FIV is here on island
FIV, or Feline Immunodeficiency Virus, is the cat version of HIV/AIDS, and yes, this virus is present on the island. In cats, there is a second retrovirus, FeLV or Feline Leukemia Virus, that is also present on the island. Like HIV, cats infected with FeLV or FIV can appear healthy and remain asymptomatic for months and years before infection becomes apparent. Or not. Once infected with FeLV or FIV, most cats will eventually become immunocompromised and ill and die sooner than they might have if they hadn’t come into contact with the virus.
There is a vaccine for FeLV, but (a) it is not 100 percent protective, and (b) it is an injection which needs to be repeated annually, which is simply impractical in certain populations. There is not at present an effective vaccine for FIV. The only certain way of preventing infection is avoidance. Spaying and neutering decreases reproductive drive and fighting between cats, but it does not completely eliminate such behaviors. Therefore, even spayed and neutered cats are at risk for becoming infected if there is direct contact and transfer of bodily fluids with an infected cat.
Both FeLV and FIV are present in the feral cat population on the island. It is a reality for Big Island cats. Some colonies have fared better than others, but as colonies get larger and begin to overlap, disease spreads, period. Where there used to be known “hot spots,” I now encounter cats who test positive in many more communities once thought to be relatively insulated. In one small colony I was involved in monitoring, 30 percent of the colony went from “negative” to “positive” within the first year after the first positive cat was detected. All cats in this group were spayed and neutered. They were not contained, so they had plenty of opportunity to avoid each other, yet virus was transmitted. As the citizen (Virginia Maxwell) whose letter to the editor prompted this article wrote, “Humans can be educated about their infectious conditions and be instructed on how to limit contamination. They can be held responsible. Cats can’t. Cats do what cats do.”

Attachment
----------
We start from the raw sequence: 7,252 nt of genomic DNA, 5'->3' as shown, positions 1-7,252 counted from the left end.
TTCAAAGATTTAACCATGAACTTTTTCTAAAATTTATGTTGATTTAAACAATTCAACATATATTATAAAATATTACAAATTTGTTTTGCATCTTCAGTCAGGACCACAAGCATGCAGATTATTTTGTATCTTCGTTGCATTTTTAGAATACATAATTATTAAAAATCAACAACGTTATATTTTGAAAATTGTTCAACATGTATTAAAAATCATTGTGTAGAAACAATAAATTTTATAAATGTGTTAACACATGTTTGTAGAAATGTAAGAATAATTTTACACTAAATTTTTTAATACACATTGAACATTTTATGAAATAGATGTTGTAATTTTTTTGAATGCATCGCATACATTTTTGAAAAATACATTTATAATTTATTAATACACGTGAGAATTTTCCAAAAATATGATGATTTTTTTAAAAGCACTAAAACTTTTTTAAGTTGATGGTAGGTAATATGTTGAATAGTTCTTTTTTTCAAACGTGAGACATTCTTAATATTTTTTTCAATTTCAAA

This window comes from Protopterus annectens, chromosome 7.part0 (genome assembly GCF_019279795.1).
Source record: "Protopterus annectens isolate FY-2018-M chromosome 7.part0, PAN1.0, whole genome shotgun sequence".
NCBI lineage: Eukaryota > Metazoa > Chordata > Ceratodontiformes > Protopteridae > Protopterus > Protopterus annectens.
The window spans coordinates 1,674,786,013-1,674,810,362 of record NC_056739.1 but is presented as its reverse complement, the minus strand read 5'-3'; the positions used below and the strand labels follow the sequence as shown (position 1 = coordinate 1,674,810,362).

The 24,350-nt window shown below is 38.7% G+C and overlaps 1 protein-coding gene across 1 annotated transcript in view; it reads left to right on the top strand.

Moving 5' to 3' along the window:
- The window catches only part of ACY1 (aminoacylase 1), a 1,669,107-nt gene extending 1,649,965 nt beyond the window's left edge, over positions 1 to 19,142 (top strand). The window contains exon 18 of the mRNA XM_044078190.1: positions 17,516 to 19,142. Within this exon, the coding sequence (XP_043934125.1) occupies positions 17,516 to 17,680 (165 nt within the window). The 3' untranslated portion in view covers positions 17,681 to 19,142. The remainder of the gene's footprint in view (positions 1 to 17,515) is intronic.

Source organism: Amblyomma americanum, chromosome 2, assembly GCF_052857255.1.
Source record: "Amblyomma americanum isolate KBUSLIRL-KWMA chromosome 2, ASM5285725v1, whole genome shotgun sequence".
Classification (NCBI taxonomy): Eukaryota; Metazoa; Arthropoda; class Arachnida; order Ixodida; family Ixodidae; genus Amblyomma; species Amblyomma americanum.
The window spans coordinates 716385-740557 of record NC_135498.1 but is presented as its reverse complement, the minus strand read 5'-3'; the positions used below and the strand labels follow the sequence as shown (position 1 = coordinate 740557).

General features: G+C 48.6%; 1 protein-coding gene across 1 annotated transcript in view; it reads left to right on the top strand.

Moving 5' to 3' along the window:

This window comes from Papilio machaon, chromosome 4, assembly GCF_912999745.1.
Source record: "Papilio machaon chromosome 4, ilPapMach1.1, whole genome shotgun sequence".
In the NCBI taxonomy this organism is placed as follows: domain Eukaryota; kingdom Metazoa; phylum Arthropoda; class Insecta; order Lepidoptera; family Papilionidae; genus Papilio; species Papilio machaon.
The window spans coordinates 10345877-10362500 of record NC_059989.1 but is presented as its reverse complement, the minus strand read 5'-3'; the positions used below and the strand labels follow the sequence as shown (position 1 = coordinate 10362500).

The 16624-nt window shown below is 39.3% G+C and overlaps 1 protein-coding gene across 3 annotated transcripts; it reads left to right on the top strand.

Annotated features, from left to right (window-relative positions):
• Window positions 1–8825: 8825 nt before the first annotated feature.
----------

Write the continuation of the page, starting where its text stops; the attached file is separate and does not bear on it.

Several years ago, the Hawaii Island Humane Society adopted a policy of testing all stray and feral cats for FeLV and FIV and euthanizing those that tested positive. They have endured a lot of criticism for this protocol; but without islandwide community support, the lives that are sacrificed are not making a big enough difference because there are still many other infected cats out there continuing to perpetuate transmission.
There are consequences to ignoring the fact these diseases do exist and are permeating the entire island and indiscriminately affecting all felines — ferals, strays and pets. The number of feral and stray cats on the island is indeed a concern; however, do we really want FeLV and FIV to be the principle means of population control? And what about the effect on human public health? FeLV and FIV are not transmissible to humans; however, they can make affected cats more susceptible to ringworm, scabies, roundworms, hookworms, bartonella, and other diseases, which are zoonotic or transmissible to humans.
There is no win-win answer. There are no simple solutions. As a veterinarian who entered into the profession to save lives, I hate “playing God” and euthanizing healthy appearing animals because of a blue dot on a blood test.
On the other hand, practicing in a place where more cats are positive than negative and the average life expectancy for a cat is half the national average isn’t something I relish either. We’re not at this stage yet, but FeLV and FIV are prevalent enough on the island that it is a requisite diagnostic consideration for any sick cat until proven otherwise.
I believe there needs to be more awareness and more open discussion about FeLV and FIV on the island and what to do about it. I can’t say I expect a peaceful resolution, but at least if it is on the table, more people will have an opportunity to consider and weigh in on this ethical dilemma that will affect more and more pets, their families, the public health and our island ecosystem.
Shannon Nakaya, DVM